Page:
The tourism industry in Ohio rebounded to its second-best year in 2021, according to TourismOhio, which made the pronouncement Wednesday in conjunction with the 2022 Tourism Day event outside the Statehouse. The industry received $46.9 billion in visitor spending and 219 million visitors into and within the state. The industry supports 411,000 full-time, part-time and seasonal jobs. This represents a major increase from 2020 and neared the record numbers set in 2019 of $48 billion in spending, 226 million visits and 429,000 industry jobs.


The nation added 428,000 nonfarm payroll jobs in April as the national unemployment rate remained at 3.6 percent, the U.S. Bureau of Labor Statistics (BLS) said Friday. BLS said the number of unemployed persons was "essentially unchanged" at 5.9 million. These numbers are "little different" from pre-pandemic figures of 3.5 percent and 5.7 million, respectively. The nonfarm employment is down by 1.2 million from February 2020, however. Unemployment rates for all major worker groups were little changed over the month. This includes adult men (3.5 percent), adult women (3.2 percent), teenagers (10.2 percent), Whites (3.2 percent), Blacks (5.9 percent), Asians (3.1 percent) and Hispanics (4.1 percent).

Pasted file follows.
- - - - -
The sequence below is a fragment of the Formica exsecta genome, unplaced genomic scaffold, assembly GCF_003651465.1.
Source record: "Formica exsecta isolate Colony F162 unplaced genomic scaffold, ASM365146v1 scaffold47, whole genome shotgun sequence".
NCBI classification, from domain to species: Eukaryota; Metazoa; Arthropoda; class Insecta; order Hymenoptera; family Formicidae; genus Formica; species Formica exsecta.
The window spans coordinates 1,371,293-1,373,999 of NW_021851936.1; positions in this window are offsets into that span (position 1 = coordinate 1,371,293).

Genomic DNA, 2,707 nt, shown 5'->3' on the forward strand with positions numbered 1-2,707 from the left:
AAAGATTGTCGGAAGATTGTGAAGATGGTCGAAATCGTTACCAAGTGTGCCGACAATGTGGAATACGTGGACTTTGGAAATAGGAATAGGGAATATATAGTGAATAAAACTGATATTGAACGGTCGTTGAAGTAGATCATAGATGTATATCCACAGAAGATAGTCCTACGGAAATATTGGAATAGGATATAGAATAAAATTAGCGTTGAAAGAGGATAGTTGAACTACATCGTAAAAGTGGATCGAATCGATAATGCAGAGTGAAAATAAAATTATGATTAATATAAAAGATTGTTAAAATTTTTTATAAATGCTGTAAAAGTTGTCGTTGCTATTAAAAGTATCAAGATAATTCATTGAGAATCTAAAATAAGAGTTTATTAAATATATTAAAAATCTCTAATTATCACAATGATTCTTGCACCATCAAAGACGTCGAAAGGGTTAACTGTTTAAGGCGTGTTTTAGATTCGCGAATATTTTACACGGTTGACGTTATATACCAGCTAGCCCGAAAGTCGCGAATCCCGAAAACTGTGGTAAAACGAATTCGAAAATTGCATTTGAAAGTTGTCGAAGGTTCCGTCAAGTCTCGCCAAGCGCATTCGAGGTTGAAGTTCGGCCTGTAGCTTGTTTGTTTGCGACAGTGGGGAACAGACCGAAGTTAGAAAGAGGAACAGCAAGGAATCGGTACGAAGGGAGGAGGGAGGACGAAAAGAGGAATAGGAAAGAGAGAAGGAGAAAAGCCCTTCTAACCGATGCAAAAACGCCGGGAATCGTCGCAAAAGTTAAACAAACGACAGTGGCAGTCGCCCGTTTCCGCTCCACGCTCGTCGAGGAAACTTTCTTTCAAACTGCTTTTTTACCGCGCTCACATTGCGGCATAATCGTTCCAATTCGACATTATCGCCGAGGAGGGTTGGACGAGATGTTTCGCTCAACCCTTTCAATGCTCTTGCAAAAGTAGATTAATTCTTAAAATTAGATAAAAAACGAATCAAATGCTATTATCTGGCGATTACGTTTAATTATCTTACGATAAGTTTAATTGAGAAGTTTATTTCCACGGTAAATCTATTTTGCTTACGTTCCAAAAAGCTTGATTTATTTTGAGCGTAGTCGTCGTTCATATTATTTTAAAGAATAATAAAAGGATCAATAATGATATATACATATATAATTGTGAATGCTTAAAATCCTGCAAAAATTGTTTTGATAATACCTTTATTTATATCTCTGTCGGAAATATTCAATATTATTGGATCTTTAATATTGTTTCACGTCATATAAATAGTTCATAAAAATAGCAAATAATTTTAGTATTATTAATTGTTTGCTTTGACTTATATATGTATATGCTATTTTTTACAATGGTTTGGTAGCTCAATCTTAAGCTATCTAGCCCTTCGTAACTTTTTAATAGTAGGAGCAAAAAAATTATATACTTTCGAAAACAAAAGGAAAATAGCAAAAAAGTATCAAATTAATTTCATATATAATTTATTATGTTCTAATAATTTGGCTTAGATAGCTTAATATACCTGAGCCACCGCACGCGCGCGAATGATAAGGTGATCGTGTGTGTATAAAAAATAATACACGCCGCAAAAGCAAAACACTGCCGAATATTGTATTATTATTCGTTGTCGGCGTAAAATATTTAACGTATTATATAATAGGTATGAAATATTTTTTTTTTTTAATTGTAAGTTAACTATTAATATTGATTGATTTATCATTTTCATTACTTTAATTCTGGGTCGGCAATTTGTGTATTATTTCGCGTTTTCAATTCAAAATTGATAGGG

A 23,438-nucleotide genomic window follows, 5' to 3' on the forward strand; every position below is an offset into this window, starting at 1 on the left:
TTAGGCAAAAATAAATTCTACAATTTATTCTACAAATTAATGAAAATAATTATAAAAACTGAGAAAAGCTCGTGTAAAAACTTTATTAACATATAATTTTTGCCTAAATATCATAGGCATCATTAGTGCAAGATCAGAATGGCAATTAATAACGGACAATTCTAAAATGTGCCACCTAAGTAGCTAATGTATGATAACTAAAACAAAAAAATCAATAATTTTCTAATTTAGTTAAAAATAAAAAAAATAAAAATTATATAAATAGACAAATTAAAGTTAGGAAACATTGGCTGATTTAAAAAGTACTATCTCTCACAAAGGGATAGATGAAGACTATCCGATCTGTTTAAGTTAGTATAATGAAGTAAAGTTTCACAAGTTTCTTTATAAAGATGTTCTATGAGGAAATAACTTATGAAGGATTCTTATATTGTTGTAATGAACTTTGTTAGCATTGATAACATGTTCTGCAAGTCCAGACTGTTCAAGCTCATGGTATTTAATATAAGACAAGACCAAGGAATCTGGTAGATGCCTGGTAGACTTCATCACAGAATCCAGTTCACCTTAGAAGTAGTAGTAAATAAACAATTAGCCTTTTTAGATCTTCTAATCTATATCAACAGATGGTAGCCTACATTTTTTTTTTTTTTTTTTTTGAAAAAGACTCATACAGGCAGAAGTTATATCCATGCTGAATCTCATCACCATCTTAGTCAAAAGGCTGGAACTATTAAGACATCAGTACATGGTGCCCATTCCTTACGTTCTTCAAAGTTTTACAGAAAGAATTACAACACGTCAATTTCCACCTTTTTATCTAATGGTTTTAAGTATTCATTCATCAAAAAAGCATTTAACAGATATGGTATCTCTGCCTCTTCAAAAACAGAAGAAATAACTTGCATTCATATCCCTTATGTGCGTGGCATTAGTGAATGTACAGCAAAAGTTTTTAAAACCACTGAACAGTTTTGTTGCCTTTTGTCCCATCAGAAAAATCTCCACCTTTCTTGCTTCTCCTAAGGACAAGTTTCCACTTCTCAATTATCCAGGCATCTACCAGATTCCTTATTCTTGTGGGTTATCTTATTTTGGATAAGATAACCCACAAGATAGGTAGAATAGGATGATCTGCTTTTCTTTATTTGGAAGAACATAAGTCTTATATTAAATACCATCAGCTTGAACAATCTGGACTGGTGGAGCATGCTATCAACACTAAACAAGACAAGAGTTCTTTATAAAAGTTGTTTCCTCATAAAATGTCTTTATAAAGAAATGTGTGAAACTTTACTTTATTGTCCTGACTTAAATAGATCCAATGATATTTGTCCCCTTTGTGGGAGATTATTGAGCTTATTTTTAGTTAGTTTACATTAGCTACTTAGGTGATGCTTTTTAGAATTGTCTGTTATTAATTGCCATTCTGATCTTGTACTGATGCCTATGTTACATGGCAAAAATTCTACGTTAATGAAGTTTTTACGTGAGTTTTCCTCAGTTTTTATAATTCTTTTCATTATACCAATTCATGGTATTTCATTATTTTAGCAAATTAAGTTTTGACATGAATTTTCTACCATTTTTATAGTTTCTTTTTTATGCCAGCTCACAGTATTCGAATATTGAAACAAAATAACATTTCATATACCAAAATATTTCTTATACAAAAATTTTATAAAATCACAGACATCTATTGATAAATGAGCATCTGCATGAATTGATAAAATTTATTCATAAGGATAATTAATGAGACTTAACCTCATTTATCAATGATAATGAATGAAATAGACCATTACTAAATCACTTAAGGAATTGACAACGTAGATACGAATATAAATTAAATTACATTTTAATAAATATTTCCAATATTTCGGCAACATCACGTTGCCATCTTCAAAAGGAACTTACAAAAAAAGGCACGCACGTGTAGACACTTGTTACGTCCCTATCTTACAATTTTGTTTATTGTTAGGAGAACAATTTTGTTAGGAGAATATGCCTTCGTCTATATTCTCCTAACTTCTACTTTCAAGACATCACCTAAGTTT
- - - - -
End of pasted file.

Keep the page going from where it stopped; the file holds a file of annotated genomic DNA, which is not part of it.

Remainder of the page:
Former State Board of Education Vice President Steve Dackin got the nod from most of his former colleagues Tuesday to become the next state superintendent, besting two Ohio school district superintendents who'd advanced with him to the final round of interviews. Dackin is the former superintendent of Reynoldsburg City Schools, and until the end of 2021 served as superintendent of school and community partnerships for Columbus State Community College. He also worked at the Ohio Department of Education about 20 years ago and has experience as a teacher and principal. He was also a top-three finalist to become superintendent in 2011. Dackin will be paid $215,000 annually, with the possibility to earn a performance bonus of as much as $35,000. He will receive either a monthly car allowance of $550 or the use of a state vehicle.

The State Board of Education formally adopted a guidebook for implementing Ohio's dyslexia support laws Tuesday, after months of debate among members of the board and of the Ohio Dyslexia Committee (ODC), made up of reading specialists and other education officials. State law created the ODC to develop the guidebook, but gave the board final authority to approve the guidebook. The board's Teaching, Leading and Learning (TLL) Committee recommended approval at a special meeting in late April.